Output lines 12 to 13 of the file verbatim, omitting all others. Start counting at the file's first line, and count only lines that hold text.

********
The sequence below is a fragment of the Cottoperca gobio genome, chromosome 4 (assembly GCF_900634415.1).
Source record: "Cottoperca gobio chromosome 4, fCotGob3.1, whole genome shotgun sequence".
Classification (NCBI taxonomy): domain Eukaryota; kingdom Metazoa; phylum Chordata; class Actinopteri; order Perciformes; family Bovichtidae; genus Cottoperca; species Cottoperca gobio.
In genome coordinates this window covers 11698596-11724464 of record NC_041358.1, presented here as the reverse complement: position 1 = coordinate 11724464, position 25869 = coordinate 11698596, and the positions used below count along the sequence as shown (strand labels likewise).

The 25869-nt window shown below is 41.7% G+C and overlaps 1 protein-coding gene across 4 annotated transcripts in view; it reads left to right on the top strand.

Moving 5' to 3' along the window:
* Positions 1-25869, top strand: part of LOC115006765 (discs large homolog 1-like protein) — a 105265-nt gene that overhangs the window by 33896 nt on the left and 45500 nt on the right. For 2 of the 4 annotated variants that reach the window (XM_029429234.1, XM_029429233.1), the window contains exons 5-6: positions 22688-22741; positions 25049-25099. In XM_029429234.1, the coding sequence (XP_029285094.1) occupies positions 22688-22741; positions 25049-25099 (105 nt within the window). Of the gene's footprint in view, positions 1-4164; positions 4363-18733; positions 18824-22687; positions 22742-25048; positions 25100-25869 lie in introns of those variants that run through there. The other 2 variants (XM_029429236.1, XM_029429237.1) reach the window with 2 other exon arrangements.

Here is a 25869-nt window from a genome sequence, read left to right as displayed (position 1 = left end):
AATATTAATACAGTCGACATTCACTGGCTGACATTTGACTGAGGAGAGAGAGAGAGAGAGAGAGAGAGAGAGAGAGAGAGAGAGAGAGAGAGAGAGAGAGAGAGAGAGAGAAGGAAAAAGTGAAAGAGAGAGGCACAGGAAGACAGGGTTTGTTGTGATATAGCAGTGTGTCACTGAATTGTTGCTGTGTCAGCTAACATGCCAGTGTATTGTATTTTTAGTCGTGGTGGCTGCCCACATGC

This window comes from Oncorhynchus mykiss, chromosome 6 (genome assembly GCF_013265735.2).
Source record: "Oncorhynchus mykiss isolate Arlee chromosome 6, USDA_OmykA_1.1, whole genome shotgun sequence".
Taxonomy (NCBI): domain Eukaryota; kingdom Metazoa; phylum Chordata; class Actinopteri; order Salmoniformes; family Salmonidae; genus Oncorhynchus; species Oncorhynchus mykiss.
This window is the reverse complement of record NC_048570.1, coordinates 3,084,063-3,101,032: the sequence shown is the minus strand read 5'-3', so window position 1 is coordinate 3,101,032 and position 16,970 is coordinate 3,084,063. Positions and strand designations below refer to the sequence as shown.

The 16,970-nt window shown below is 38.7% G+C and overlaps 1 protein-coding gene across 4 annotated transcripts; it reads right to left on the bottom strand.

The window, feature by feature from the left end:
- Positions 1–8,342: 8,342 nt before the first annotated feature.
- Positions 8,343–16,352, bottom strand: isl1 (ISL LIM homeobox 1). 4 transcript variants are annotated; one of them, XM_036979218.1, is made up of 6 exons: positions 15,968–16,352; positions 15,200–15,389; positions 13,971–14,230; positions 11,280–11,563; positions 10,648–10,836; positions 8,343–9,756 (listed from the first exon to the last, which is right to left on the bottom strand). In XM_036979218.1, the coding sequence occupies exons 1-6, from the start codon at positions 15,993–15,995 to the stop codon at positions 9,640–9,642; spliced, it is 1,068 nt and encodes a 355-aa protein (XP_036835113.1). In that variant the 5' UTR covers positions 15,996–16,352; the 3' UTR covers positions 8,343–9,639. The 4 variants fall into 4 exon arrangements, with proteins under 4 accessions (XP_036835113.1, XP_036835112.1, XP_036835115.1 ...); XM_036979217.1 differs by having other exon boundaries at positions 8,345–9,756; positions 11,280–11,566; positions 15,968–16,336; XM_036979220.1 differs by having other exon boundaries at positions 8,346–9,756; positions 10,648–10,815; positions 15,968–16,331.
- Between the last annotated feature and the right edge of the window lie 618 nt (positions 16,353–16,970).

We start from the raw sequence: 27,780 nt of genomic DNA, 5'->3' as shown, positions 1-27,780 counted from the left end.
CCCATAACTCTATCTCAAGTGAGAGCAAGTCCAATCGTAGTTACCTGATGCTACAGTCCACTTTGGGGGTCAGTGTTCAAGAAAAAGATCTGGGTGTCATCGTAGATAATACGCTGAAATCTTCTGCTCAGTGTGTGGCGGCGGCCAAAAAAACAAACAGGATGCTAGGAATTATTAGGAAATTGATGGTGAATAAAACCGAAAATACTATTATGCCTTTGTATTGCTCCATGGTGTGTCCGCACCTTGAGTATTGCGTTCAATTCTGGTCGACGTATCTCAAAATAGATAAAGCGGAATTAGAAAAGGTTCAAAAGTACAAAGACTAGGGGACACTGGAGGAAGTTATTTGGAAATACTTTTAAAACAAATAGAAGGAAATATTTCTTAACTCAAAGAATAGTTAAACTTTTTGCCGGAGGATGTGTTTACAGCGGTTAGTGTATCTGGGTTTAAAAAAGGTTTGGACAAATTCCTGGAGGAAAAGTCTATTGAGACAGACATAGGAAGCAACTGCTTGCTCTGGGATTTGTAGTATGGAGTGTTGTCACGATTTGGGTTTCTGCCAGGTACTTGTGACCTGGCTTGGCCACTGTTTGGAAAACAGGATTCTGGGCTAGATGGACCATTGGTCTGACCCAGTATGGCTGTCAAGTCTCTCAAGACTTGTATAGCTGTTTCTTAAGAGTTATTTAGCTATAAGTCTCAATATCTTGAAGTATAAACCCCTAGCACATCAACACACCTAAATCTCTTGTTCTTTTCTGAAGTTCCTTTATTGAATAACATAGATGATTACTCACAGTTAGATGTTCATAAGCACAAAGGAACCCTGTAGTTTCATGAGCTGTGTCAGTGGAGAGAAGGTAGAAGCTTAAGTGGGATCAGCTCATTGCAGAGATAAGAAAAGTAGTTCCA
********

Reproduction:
Taxonomy (NCBI): domain Eukaryota; kingdom Metazoa; phylum Chordata; class Actinopteri; order Salmoniformes; family Salmonidae; genus Oncorhynchus; species Oncorhynchus mykiss.
This window is the reverse complement of record NC_048570.1, coordinates 3,084,063-3,101,032: the sequence shown is the minus strand read 5'-3', so window position 1 is coordinate 3,101,032 and position 16,970 is coordinate 3,084,063. Positions and strand designations below refer to the sequence as shown.